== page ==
EDITOR’S NOTE: We have paused the cost of attendance series that we introduced in the June 1 blog post. We will return to this series at a future date.
The topic of public school teachers in America is prevalent across so many conversations. Be it K-12 administrators seeking to fill open positions, higher education leadership concerned with the teacher education pipeline, or lawmakers proposing legislation to increase teacher pay, issues surrounding the preparation and retention of public school teachers is top-of-mind for many. The next several blog posts will explore various aspects of this complex topic.
Public schools in the state of Texas employ a lot of teachers. In 2020, the number of public elementary and secondary school teachers in the United States was 3.2 million, and Texas schools were home to 365,000 of those teachers (NCES 2021 Digest of Education Statistics). In the 20 years spanning 2001 to 2020, the percentage of America’s public school teachers residing in Texas rose from 9.3% to to 11.4%. This means that 1 out of every 9 public school teachers in America teaches in a Texas public school classroom. With the under-18 population in Texas projected to increase by more than 850,000 (7.6 million in 2021 to 8.5 million in 2030, or 11.3%) by 2030, the demand for more and better-prepared teachers will continue to grow.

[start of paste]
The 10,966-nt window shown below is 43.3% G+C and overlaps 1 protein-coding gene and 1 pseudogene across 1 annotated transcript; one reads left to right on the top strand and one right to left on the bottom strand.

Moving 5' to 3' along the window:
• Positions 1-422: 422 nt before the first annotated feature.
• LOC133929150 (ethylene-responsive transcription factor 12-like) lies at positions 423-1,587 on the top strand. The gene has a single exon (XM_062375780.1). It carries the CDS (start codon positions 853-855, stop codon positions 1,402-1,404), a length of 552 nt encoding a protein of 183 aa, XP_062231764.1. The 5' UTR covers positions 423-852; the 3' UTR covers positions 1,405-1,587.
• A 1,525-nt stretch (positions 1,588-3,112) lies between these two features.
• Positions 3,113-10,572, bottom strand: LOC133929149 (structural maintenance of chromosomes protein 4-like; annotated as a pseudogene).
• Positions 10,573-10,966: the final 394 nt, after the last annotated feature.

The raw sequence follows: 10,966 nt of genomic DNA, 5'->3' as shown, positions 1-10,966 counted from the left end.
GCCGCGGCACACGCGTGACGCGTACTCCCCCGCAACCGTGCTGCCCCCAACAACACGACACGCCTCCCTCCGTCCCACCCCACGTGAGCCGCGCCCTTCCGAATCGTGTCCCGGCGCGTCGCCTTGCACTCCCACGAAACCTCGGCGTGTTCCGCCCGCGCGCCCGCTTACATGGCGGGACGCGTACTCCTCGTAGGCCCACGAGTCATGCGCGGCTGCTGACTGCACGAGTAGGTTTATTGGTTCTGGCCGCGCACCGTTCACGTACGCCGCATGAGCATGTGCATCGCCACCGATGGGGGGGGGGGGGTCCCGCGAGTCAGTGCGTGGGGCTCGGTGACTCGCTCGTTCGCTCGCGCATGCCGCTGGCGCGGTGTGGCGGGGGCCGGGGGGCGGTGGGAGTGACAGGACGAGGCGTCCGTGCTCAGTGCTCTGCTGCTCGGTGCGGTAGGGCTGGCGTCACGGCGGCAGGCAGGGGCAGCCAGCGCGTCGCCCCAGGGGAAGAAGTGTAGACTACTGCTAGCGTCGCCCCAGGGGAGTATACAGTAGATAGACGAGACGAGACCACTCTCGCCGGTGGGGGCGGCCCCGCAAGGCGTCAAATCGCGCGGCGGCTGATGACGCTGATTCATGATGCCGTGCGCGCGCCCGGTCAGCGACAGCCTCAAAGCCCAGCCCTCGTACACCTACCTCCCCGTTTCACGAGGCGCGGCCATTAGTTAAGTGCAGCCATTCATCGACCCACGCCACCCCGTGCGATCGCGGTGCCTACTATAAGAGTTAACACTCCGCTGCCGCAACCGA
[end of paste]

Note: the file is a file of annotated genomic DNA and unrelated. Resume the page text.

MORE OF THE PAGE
Total Teachers Employed
The visualization above introduces just a few of the challenges surrounding the topic of public school teachers in Texas. The lack of an increase from 2021 to 2022 may signal concerns in the wake of the Covid-related disruption in public schools that may have led to greater levels of attrition among teachers. The continuing shift in the proportion of teachers coming through Alternative Certification Programs (ACP) and non-standard certification pathways presents concerns for university-based Educator Preparation Programs (EPPs) related to the teacher education pipeline, as well as general concerns related to the quality of the preparation of teachers in Texas classrooms. These issues, as well as others, will be explored further in the next few blog posts on the topic of teachers in Texas public schools.